Besides substantiating and over-analyzing every single Star Wars rumour possible, the other great past time of writers on film is bashing Adam Sandler. I'm pretty sure if someone actually tried to praise a mainstream Sandler picture that a fleet of flying monkeys would be ordered to attack that writer's home. I kind of like monkeys and who doesn't appreciate the power of flight, so I try to defend the actor when I can even if his last several years of shooting around paid vacations and advertisements posing as features can make it hard. I have to admit that I have some anticipation for his latest movie, Pixels, and now, we have a look at what will be his final theatrical picture before entering into his four movie Netflix deal.
It is pretty fair to criticize Sandler for churning out almost identical movies in the last few years with either no plots but just set in a warm and beautiful location (that most would love to vacation) or plots that are pretty indistinguishable that revolve around Sandler being a complete ass that at the end turns out to be oh-so lovable. This past year may have brought forth the pretty bad Blended but it also saw him try a few different things in Men, Women and Children and The Cobbler. Sure both of those pictures ended up being critical flops, but the key point is that Sandler at least tried to challenge himself and do something different than just his typical big studios summer comedies.
Pixels seems to usher in a potentially new era where Sandler breaks out of the comfortable mold he formed over the past decade and make pictures that are far more ambitious and more served to justify his ludicrously high budgets (for a comedy). While this is still a comedy, this is Sandler's first real foray into a special effects sci-fi action picture. The other shift is that he may have learned from his Grown-Ups success by sliding towards ensemble cast pictures. Pixels is clearly not just a straight Sandler starring vehicle as he'll be sharing the screen with Kevin James, Peter Dinklage, and Josh Gad. His follow-up picture to this will be the The Ridiculous Six, which is also a genre mash-up of comedy with Western and also an ensemble with assortment of name stars. This may be the direction Sandler takes for the near future as he tries to rehab his career (which I realize is a silly statement since he has enough power to have landed a sweet deal with Netflix but he just isn't the massive box office draw he was a decade ago).
The concept is a great deal of fun and actually the potential so far is way more fun than the actual trailer. The idea is that aliens misinterpreted 1980s video games as a declaration of war (maybe that is where all those E.T.: The Video Game cartridges ended up) and attack Earth in the form of those iconic characters. Just like the world needed oil driller to take out a gigantic meteor, it now needs old-school arcade wizards to whip out their well-exercised thumbs to save humankind. It is a pretty brilliant idea that makes me chuckle every time I hear it and also plays on the nostalgia of the age group that still dares to trek out to the cinemas. Wreck-It Ralph was a lot of fun to see iconic Sega and Nintendo characters interact on the big screen, and there is just as much potential for zany fun with some old-school Atari and ColecoVision character battling it out with some goofballs.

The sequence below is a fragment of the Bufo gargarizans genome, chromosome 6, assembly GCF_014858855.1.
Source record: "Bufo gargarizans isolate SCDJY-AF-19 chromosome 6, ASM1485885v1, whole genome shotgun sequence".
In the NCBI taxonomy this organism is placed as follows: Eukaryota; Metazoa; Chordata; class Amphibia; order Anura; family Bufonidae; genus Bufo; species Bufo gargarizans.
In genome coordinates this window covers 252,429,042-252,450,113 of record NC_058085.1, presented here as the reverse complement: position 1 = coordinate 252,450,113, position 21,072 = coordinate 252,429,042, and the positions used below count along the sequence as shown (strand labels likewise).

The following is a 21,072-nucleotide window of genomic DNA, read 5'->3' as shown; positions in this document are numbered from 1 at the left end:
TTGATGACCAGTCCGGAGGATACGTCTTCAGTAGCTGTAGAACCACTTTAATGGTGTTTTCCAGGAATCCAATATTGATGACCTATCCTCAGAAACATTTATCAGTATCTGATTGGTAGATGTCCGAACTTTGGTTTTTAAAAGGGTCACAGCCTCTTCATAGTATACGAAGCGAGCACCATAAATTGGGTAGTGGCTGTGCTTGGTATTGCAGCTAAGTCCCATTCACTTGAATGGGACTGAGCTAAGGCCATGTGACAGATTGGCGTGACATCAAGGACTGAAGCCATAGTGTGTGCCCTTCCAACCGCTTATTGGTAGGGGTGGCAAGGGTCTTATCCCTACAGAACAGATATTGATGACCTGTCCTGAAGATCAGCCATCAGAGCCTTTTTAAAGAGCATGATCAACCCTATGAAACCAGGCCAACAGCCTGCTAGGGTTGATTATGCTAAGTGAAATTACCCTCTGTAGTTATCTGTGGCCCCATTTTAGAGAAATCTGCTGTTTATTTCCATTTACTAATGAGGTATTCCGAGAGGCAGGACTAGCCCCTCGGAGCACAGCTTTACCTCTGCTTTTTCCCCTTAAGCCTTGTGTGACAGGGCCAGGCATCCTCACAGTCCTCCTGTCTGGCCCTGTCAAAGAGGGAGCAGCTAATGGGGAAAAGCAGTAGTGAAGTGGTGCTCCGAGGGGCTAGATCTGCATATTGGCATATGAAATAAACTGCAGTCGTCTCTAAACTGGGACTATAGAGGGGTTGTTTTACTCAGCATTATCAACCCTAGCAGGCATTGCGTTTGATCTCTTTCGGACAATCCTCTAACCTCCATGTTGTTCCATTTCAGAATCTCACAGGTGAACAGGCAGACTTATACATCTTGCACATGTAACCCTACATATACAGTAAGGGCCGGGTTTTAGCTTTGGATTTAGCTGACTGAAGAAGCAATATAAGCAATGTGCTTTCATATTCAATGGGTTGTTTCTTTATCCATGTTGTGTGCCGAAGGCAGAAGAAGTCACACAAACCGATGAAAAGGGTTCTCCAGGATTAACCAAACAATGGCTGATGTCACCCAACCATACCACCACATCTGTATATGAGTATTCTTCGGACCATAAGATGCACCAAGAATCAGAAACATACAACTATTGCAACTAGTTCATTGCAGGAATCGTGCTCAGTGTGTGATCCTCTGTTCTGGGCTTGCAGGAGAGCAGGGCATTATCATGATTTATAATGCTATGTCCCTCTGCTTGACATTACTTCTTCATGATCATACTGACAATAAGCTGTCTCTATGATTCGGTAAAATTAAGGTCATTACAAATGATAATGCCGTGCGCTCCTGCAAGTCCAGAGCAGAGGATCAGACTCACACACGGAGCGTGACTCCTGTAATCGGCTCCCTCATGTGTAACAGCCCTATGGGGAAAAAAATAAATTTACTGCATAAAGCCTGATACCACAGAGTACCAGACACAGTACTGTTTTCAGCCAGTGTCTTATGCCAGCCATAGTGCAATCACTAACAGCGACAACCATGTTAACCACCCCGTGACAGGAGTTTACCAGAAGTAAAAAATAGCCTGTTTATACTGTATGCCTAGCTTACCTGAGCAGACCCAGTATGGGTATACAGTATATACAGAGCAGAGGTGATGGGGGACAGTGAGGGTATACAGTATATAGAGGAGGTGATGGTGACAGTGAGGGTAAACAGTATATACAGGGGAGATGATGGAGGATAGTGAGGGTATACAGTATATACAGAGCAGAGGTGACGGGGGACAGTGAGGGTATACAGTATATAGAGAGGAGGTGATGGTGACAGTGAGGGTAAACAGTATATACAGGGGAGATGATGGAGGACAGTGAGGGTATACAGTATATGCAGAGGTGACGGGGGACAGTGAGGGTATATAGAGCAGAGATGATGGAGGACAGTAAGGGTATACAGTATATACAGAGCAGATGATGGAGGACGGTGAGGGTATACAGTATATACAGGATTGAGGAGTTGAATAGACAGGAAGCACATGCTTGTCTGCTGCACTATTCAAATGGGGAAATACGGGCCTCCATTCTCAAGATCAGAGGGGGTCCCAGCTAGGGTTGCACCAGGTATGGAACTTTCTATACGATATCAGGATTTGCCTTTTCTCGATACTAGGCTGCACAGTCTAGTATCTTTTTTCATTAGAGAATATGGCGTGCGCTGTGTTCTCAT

This picture immediately makes me think of Ghostbuster, which is probably the most popular and well-known special effect bedazzled comedy that mixes laughs with action sequences. The truth is that comedy and big special effects almost never work, and Ghostbusters was a shocker to most critics. 1941 is notoriously known as Steven Spielberg's first major flop and lot of that is due to the comedy not blending well with major set-piece and special effects. The action tends to overwhelm the characters that the audience must connect with in order to elicit laughs. Ghostbusters worked largely despite the effects, because Ivan Reitman knew well enough to focus on the characters and allow personalities like Bill Murray to shine through. It is more of a character-driven movie than a big special effects spectacle. The only other really big example of a special-effect sci-fi comedy working is Back to the Future, even then it is more of an intimate character comedy that is just book-ended by some impressive special effects.
Not to shortchange the actors here but they aren't exactly in the league of a Bill Murray, and there is a chance they'll get overshadowed by their 8 bit adversaries. I do think Sandler has a sharp wit and Dinklage has proven to be a lot of fun (he is the best part of the uneven Knights of Badassdom), but there isn't evidence of the personalities coming through. Right now the entire focus seems to be on the fact Pac-Man and Donkey Kong are destroying major cities and there isn't any sign of a focus on the characters or even attempts at comedy.
Of course, the selling point is the gimmick and a trailer isn't a movie. Even though I'm a little flat on what has been shown, this could be all kinds of riotous fun. The references to classic video games will be amusing and the key is allowing some characters besides the video game characters to get a chance to shine. The movie at least crushes the criticism that Sandler is just coasting and isn't trying to do something new. Put me down as looking forward to reviewing this one and hopefully, finally give Sandler my endorsement for the first time in far too long.